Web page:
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Care for Horse Hooves-Treat Equine Thrush
Equestrian 101:

Equestrian 101:

Equestrian

 

Care for Horse Hooves--Treat Equine Thrush

What Is That Awful Smell?

You have just cleaned out your horse's hooves and notice a pungent, offensive odor. It is much stronger than the normal earthy smell of hoof grunge.

Upon closer inspection of the foul smelling hoof or hooves, you also see an ooze - a blackish discharge around the frog area and in the frog itself. That is equine thrush. You need to treat it at once and continue treatment in order to prevent the condition from attacking surrounding tissue, manifesting itself in the foot and eventually also spreading to the other feet - and worse case scenario - causing lameness.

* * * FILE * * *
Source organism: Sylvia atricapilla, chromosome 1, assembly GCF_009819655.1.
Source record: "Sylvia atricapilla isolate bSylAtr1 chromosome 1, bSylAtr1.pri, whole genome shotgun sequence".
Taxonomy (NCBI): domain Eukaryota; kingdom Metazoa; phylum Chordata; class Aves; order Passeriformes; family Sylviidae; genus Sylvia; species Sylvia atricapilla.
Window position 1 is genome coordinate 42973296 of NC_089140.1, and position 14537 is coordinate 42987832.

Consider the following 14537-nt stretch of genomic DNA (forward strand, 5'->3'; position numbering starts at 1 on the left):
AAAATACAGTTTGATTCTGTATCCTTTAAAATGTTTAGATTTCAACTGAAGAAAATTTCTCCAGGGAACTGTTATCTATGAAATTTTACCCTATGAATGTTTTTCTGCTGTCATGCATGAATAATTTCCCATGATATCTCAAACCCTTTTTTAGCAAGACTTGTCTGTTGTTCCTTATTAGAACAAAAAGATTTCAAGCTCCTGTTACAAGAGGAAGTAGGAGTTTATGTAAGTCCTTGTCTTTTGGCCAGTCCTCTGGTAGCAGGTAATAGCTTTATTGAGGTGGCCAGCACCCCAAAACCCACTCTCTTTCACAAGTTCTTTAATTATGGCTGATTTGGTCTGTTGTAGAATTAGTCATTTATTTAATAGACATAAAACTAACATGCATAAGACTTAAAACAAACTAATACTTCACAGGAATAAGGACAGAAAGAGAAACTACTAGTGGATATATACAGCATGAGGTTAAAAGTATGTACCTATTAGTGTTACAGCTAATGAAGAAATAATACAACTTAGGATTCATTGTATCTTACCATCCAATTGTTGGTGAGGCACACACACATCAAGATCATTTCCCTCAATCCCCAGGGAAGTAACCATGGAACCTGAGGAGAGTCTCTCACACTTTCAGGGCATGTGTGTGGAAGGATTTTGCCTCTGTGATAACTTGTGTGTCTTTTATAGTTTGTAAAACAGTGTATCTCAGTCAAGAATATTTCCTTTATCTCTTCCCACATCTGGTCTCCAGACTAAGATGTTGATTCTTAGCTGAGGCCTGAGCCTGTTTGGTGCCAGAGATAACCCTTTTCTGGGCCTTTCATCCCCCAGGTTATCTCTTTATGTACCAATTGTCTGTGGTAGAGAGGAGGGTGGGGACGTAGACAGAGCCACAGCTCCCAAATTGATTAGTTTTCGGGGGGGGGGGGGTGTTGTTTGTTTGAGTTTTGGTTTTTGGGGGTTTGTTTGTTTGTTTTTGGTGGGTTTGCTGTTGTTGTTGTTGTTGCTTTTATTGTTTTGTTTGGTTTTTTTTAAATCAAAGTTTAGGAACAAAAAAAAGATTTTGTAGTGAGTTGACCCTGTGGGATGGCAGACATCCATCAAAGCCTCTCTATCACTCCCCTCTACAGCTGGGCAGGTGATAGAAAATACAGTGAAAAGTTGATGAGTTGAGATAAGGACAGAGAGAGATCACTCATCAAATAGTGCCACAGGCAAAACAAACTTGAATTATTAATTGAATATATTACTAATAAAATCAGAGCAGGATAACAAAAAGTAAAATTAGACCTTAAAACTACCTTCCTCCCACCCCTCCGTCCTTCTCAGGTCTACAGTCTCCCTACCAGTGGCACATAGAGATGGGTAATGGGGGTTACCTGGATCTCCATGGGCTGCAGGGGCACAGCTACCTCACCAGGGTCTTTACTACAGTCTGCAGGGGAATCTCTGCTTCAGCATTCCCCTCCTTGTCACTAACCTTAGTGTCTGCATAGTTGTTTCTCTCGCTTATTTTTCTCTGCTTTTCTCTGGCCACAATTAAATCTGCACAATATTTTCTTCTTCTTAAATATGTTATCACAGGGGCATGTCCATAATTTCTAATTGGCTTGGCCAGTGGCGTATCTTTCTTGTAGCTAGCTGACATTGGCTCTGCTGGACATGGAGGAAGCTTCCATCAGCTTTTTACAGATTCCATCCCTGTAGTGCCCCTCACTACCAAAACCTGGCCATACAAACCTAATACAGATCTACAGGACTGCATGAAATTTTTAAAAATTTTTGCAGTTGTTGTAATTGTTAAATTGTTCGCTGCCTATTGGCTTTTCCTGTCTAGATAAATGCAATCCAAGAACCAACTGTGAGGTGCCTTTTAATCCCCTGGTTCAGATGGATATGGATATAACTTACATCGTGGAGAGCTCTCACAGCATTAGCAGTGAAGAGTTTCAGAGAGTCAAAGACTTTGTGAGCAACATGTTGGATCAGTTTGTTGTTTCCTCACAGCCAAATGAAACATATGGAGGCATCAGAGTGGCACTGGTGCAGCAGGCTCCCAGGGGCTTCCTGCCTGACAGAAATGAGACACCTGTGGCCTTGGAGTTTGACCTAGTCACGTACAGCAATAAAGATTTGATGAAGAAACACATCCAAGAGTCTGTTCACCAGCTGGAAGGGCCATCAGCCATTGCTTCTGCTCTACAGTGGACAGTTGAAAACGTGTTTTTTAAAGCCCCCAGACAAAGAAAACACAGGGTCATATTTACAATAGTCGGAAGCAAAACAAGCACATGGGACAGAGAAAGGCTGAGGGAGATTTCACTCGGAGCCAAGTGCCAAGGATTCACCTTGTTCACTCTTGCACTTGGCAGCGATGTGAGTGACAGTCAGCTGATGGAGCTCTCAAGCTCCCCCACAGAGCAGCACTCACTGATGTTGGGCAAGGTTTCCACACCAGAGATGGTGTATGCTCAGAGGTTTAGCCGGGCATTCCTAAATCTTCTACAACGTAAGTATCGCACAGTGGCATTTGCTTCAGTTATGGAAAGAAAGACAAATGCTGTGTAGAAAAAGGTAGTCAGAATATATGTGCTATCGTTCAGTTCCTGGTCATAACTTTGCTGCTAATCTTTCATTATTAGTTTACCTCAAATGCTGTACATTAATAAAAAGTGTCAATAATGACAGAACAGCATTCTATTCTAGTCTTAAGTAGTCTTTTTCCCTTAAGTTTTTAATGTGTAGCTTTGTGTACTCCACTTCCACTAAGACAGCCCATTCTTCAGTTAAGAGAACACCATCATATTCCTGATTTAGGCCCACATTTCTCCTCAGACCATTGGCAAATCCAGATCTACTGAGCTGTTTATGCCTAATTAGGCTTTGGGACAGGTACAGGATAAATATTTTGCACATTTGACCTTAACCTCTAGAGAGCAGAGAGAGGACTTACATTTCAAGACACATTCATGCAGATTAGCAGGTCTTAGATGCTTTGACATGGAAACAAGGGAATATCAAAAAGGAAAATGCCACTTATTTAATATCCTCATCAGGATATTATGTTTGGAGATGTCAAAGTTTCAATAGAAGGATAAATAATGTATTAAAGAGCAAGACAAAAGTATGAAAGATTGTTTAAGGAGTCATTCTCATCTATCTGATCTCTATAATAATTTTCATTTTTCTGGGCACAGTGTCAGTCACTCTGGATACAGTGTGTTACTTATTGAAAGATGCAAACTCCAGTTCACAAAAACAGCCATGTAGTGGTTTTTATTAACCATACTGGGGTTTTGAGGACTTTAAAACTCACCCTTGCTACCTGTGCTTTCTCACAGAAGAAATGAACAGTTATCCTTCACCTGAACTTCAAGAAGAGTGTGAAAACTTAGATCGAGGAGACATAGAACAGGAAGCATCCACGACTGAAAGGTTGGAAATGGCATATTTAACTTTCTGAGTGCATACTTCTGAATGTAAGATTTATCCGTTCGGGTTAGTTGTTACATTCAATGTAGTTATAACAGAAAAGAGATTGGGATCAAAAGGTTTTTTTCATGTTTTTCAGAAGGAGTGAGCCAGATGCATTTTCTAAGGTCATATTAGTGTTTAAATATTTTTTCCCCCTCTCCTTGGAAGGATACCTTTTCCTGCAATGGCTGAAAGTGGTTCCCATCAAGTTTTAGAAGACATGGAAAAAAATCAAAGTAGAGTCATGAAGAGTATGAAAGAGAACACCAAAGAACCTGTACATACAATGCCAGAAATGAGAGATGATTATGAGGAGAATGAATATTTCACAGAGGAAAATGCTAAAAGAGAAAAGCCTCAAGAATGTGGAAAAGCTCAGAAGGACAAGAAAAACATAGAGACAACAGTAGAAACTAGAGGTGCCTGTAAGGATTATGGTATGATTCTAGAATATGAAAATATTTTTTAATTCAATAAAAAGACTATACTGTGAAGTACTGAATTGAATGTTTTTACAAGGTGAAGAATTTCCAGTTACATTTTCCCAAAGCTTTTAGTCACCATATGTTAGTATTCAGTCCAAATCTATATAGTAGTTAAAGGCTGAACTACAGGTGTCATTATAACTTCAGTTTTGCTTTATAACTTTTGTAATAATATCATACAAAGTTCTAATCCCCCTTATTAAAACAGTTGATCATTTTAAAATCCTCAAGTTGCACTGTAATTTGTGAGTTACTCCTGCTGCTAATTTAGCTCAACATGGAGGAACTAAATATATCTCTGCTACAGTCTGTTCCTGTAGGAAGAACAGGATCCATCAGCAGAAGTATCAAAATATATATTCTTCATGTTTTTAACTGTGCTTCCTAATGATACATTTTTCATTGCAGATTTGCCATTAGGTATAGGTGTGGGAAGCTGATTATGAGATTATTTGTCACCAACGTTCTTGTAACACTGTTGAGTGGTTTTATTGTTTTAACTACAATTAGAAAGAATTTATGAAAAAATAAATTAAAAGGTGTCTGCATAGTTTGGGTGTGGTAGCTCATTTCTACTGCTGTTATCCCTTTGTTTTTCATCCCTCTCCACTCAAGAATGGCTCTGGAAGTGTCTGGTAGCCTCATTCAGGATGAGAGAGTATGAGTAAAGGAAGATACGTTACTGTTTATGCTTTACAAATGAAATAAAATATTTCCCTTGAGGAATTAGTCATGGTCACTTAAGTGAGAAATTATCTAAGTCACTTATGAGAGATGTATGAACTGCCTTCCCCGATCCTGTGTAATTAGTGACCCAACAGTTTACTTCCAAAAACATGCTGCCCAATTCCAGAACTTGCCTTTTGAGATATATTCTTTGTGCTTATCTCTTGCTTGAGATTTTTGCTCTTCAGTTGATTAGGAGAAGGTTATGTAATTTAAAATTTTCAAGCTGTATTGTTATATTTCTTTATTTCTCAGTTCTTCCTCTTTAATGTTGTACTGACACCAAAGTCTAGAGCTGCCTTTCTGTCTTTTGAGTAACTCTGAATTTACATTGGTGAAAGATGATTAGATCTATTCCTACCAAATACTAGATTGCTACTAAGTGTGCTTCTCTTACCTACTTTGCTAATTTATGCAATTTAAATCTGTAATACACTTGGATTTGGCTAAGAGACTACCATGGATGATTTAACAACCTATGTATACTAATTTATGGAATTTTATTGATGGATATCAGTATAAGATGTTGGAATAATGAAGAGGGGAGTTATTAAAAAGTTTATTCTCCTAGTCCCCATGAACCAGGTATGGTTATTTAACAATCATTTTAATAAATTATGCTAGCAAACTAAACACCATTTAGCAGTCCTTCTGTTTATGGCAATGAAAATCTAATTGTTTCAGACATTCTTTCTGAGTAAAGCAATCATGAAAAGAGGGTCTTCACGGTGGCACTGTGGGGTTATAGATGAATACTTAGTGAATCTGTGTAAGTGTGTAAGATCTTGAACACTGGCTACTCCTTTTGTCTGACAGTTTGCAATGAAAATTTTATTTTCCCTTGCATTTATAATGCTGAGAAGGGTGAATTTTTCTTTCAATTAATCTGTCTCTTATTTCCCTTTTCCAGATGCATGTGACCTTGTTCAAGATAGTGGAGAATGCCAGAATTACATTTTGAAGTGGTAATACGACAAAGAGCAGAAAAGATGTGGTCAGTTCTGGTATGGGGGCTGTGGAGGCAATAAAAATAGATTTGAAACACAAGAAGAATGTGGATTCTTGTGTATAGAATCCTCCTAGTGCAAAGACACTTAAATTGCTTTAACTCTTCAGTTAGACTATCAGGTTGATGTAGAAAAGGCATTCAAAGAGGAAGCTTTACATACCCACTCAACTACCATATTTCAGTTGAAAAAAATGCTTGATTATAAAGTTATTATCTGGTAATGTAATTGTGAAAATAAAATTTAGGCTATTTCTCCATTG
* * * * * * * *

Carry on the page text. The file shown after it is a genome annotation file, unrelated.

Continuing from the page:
Your veterinarian can tell you the technical terms and, of course, treat your horse for thrush. However, if your horse's thrush has not progressed too far and you are willing to commit to the every-day care and treatment required to eliminate it, you can successfully treat the condition with the guidance of your farrier and by using available medications.

What Is Equine Thrush?

In lay-person language, thrush is a fungal infection - caused by bacteria that thrive in moist, soiled conditions. It occurs most frequently in stalls that are not regularly mucked out, that retain moisture, or that have the combination of moisture and dirty conditions.